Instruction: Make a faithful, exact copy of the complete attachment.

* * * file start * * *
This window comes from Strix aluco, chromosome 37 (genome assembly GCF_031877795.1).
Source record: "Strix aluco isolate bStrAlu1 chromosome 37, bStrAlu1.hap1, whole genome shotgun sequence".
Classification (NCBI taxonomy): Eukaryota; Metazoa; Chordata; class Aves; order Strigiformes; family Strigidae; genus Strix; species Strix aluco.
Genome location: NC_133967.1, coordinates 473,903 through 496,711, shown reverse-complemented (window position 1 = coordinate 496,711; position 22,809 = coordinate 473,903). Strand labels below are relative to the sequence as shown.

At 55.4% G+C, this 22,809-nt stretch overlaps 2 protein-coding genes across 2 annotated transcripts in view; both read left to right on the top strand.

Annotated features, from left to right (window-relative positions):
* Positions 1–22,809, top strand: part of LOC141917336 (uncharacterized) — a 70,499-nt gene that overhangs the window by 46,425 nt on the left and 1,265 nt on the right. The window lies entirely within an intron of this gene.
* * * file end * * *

This window comes from Strix aluco, chromosome 37 (genome assembly GCF_031877795.1).
Source record: "Strix aluco isolate bStrAlu1 chromosome 37, bStrAlu1.hap1, whole genome shotgun sequence".
Classification (NCBI taxonomy): Eukaryota; Metazoa; Chordata; class Aves; order Strigiformes; family Strigidae; genus Strix; species Strix aluco.
Genome location: NC_133967.1, coordinates 473,903 through 496,711, shown reverse-complemented (window position 1 = coordinate 496,711; position 22,809 = coordinate 473,903). Strand labels below are relative to the sequence as shown.

At 55.4% G+C, this 22,809-nt stretch overlaps 2 protein-coding genes across 2 annotated transcripts in view; both read left to right on the top strand.

Annotated features, from left to right (window-relative positions):
* Positions 1–22,809, top strand: part of LOC141917336 (uncharacterized) — a 70,499-nt gene that overhangs the window by 46,425 nt on the left and 1,265 nt on the right. The window lies entirely within an intron of this gene.